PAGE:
Another words, If it’s Bob Smith’s AA account and the ticket is for Brenda Smith, Brenda can use her credit card to pay and put Bob’s name as the cardholder on AA’s website, and the purchase will go through. American has no way to know the account holder’s name of the credit card.

      I wish AA would have a more clear policy, because they reserve the right to say No and immediate confiscate the miles, when there are other work-arounds. If they just charged a reasonable fee and guaranteed they’d accept a legal directive, it’d be more of a win-win.

    7. @Girth irrelevant and not likely more than a Mil or two. Plus, That trust was likely set up pre-separation and Andy didn’t have access to it.

      Fact is: Estate exemption is $10mm. No financial planner would be shielding assets to only apply $1.2mm against exemption. Ocham’s Razor = he only had $1.2mm in liquid assets at time of death. Not like he had to pay for airfare.

    8. This subject has been on my mind. With more than 1 million miles racked up with AX, I have limited use of the Platinum card for the past two year due to a concern the points will be useless upon my passing. Any thoughts about how to maintain the points upon passing?

    9. This subject has been on my mind. With more than 1 million miles racked up with AX, I have limited use of the Platinum card for the past two years due to a concern the points will be useless upon my passing. Any thoughts about how to maintain the points upon passing?

    10. Can’t you just use the points, without telling the airline or hotel that the owner of the points is no longer here.

    11. I’ve talked to my 5 adult kids about this and have instructions in the book “I’m Dead. Now What?” I think they should quickly use all of my points and miles to book a fabulous vacation and scatter my ashes. If my 99-year-old mother outlives me, they should take her with them.

      Seriously, while we are on the subject of planning for our deaths, get the planner/workbook “I’m Dead. Now What?” $13 on Amazon. I’ve updated my will several times, but this makes you think about things that are not in your will. I have Word documents for each section that I keep in Dropbox. That way I can update as things change. I print it out and stick it in the book. Just giving your family your password manager log-in isn’t enough. They need to know where to look and for what.

      I almost died twice when in my 50’s – once on the operating table, the other time in a car accident. I’m sixty and too many of my contemporaries have left this earth already. It is not too early for me to think about making life easier for those I leave behind.

    12. @ Girth I wouldn’t say $1.2 mil is all that large, especially for someone as recognizable as Bourdain was. Then again; look at how many athletes and actors end up broke.

    13. Yes you can use the points without telling the airline that the person has died, provided, of course, that you know the login and password info. Regarding AA, they contacted me when my late husband’s miles were about to expire, and offered to transfer the miles to my account. Transfer occurred within 24 hours.

    14. All these posts about Chase cards and no explanation how UR points are handled upon death? Egregious or intentional oversight?

    15. This is why my strategy of burning miles is good. However, I am having trouble doing this due to lack of time to travel.

    16. New York state has some weird laws. In New York, you MUST re-title assets to the trust before death or it doesn’t count. In most states, you can say “upon death, my GM or Ford stock goes to the trust” or “Schedule A of the Trust-1,000 shares of ExxonMobil” and it’s ok, even if the stock is titled as “Joe Smith”, not “Joe Smith Trust”. Not NY.

      There could be major battles ahead.

    17. My mother refused to lease one Southwest point on the table where she realized she was terminal. We each received a stack of gift cards courtesy of her Southwest points.

    18. @BB There are many reasons to place assets in trust besides estate tax avoidance. Also, many states have estate taxes with lower exemptions than the federal tax. In short, we know little about Bourdain’s assets from his will. Which is one of the other reasons for having trusts…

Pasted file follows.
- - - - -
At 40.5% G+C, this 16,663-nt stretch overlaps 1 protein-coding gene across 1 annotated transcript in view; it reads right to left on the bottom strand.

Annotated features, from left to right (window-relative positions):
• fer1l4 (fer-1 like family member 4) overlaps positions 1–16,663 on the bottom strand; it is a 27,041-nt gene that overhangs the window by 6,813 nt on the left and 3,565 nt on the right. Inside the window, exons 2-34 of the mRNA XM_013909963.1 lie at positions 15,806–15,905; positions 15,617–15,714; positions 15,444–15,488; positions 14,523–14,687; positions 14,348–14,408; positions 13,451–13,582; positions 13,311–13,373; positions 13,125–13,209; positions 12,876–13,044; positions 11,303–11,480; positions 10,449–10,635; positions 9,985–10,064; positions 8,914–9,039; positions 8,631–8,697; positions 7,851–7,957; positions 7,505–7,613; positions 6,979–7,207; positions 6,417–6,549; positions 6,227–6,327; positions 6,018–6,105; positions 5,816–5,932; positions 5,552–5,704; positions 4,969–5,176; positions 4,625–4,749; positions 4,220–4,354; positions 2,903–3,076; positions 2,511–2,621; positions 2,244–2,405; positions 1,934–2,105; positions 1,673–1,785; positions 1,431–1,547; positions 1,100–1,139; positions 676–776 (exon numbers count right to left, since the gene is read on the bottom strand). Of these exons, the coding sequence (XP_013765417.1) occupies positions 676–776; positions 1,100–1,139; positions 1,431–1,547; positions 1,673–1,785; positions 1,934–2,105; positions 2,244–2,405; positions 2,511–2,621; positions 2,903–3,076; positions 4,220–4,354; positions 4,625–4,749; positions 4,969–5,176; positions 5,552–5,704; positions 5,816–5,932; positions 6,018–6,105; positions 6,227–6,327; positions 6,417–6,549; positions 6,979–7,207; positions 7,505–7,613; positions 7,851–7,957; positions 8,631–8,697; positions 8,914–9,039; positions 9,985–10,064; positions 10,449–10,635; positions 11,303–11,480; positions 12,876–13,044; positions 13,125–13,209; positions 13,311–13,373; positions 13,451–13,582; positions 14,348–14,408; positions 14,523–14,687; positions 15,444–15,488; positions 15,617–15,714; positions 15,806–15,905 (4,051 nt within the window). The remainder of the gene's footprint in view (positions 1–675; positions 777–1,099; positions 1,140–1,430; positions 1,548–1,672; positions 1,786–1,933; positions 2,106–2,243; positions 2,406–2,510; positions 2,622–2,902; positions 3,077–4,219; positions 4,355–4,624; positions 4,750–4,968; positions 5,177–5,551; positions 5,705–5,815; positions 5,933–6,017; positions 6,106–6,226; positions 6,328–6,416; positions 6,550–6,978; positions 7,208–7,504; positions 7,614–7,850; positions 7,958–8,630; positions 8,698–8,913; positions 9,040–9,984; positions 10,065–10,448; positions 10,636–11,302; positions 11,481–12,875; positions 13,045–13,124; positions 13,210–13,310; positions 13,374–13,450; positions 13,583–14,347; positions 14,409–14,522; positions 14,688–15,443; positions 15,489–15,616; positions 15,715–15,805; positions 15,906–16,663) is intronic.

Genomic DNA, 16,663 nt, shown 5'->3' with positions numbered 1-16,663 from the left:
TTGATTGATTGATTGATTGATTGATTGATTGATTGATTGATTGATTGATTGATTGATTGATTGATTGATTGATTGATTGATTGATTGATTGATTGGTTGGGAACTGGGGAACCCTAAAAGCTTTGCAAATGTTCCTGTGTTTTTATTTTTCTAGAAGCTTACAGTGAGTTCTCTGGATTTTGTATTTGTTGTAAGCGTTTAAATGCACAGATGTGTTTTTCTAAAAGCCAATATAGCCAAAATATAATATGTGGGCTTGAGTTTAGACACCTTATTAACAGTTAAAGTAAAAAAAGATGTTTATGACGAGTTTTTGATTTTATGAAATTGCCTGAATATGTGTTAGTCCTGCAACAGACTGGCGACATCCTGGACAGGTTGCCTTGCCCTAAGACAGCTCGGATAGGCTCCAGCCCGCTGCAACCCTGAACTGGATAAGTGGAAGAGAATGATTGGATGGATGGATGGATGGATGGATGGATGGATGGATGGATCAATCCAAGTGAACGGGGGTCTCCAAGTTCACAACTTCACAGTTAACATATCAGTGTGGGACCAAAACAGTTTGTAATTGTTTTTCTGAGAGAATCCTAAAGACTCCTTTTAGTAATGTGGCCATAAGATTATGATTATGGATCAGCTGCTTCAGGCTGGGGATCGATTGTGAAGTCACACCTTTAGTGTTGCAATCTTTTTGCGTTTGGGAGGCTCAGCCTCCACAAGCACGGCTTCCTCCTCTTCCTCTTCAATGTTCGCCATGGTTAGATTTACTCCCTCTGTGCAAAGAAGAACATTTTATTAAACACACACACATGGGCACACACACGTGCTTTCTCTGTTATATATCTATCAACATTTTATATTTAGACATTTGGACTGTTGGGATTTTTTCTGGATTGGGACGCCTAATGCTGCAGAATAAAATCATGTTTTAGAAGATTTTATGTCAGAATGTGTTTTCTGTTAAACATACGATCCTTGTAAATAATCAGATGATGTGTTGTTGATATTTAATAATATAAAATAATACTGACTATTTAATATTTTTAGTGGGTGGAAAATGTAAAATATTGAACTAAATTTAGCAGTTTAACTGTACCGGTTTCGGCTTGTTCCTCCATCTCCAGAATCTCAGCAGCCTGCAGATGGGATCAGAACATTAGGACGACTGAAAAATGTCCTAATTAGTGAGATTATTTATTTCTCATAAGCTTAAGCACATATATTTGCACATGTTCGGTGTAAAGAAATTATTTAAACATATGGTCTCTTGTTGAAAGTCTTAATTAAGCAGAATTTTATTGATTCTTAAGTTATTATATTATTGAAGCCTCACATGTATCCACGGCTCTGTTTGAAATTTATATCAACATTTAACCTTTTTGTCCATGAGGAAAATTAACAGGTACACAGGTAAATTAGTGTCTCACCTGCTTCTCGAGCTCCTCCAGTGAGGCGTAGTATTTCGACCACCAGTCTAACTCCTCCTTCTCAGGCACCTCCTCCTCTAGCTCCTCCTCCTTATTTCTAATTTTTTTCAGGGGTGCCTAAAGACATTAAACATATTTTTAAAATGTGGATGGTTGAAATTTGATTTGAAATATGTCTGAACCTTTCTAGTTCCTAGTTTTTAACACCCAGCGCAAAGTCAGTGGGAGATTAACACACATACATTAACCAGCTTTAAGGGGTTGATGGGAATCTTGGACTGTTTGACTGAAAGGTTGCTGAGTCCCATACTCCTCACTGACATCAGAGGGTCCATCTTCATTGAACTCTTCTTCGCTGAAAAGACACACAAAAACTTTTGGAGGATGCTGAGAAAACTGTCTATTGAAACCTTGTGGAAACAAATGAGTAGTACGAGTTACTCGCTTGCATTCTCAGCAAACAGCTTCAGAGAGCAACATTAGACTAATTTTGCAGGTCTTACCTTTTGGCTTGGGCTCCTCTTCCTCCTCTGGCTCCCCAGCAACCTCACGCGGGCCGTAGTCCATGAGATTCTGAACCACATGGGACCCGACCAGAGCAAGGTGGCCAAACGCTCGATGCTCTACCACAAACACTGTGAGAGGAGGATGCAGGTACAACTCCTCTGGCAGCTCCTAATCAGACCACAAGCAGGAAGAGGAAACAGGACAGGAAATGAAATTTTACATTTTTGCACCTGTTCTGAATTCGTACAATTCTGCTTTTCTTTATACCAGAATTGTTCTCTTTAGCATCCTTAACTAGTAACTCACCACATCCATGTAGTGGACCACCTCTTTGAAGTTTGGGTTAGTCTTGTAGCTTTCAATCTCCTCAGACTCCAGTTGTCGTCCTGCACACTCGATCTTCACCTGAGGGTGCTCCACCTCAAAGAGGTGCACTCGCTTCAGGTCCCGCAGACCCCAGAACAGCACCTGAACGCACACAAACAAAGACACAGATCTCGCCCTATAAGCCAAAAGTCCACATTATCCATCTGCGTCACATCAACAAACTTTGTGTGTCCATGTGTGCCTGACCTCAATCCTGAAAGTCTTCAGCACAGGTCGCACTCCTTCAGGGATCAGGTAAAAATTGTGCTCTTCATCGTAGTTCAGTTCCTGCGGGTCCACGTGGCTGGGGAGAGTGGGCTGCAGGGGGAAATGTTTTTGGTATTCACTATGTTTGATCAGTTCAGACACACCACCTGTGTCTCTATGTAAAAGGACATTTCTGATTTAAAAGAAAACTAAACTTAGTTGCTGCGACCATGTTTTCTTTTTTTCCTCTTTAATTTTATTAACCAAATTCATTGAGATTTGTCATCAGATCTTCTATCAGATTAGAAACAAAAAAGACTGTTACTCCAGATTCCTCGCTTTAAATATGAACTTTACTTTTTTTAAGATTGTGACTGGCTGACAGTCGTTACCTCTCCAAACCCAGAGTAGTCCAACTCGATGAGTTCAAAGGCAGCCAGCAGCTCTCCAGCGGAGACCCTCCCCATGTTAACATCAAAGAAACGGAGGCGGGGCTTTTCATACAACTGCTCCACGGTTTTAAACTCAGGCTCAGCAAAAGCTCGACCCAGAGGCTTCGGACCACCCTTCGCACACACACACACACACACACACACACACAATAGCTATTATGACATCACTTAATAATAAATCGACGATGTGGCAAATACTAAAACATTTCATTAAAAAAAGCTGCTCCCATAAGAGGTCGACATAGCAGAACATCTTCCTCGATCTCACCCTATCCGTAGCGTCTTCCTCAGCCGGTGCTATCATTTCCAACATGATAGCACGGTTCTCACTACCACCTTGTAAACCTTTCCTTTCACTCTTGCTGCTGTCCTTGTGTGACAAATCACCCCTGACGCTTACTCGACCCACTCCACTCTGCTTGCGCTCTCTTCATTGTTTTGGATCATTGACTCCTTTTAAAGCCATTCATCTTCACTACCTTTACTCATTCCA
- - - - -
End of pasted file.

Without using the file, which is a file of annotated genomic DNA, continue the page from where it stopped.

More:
19. You can always leave the survivor your frequent flyer PASSWORD! It’s really that simple. They will go online, & in your account book a trip in their name. Or they can even do it over the phone, acting like it is YOU (the deceased) & asking for a ticket to be placed in the survivor’s name. That’s our plan. All that needs to be done is to give the person your security questions & passwords to each of the accounts. Period the end.

    20. I can’t believe the continual carrying on about this guy who the vast number of Americans never heard of.

    21. This post offers legal advice. Anyone wanting to leave miles or points in a will should consult a lawyer not a points and miles expert. However giving the lawyer a copy of this post might help to lower the cost of preparing a last will and testament that will stand up to legal scrutiny.

    22. If you’re still reading…

      For the average person, the airlines don’t know you died. The funeral home will notify the Social Security Administration, and the banks ride those coattails. If for some reason a loved one dies, RUN, don’t walk to the bank and empty that safe deposit box (If you have access with the key), and any cash you need to hold you over.

      FYI, the airlines aren’t notified. 😉 As long as you know the account info, you should be ok, even with Delta and SW.

    23. Regarding Chase UR points…
      Per Chase Rules & Regs on their rewards page “If we’re notified of your death, your points will be automatically redeemed for cash in the form of an account statement credit.”. Additionally, “Points aren’t your property and have no cash value. You can’t transfer or move points unless expressly provided for in this agreement. Additionally, points can’t be transferred by operation of law, such as by inheritance, in bankruptcy or in connection with a divorce.”…

    24. You cannot use a dead person’s credit card legally, if it has their name on it and they are dead using that card is fraud whether they are an au on your account or you are an au on their account (that you were supposed to inform the cc to shut down on their death since you are supposedly in charge of their affairs if you have access to their miles)! You should seriously warn people if they go that route they are opening themselves up to be prosecuted for credit card fraud.

    25. Excellent post — and even better the “common sense” notes in the discussion. (re. passwords and accounts) Still, worth thinking about the unthinkable.

      ps, to the curious Bourdain haters here, guessing he must have gored their favorite oxes along the way. (puns intended) In my case, he was among my rare heroes…. able to cut through the political “stuff” and with great empathy take his audiences to…. well, “parts unknown.” (My favorite episodes were his program from Iran and Gaza….. both took a lot of courage to pull off — not so much with his hosts, but with “powers-that-be” that wanted to shut him up and would have preferred keeping us in total darkness.) May he yet inspire emulators.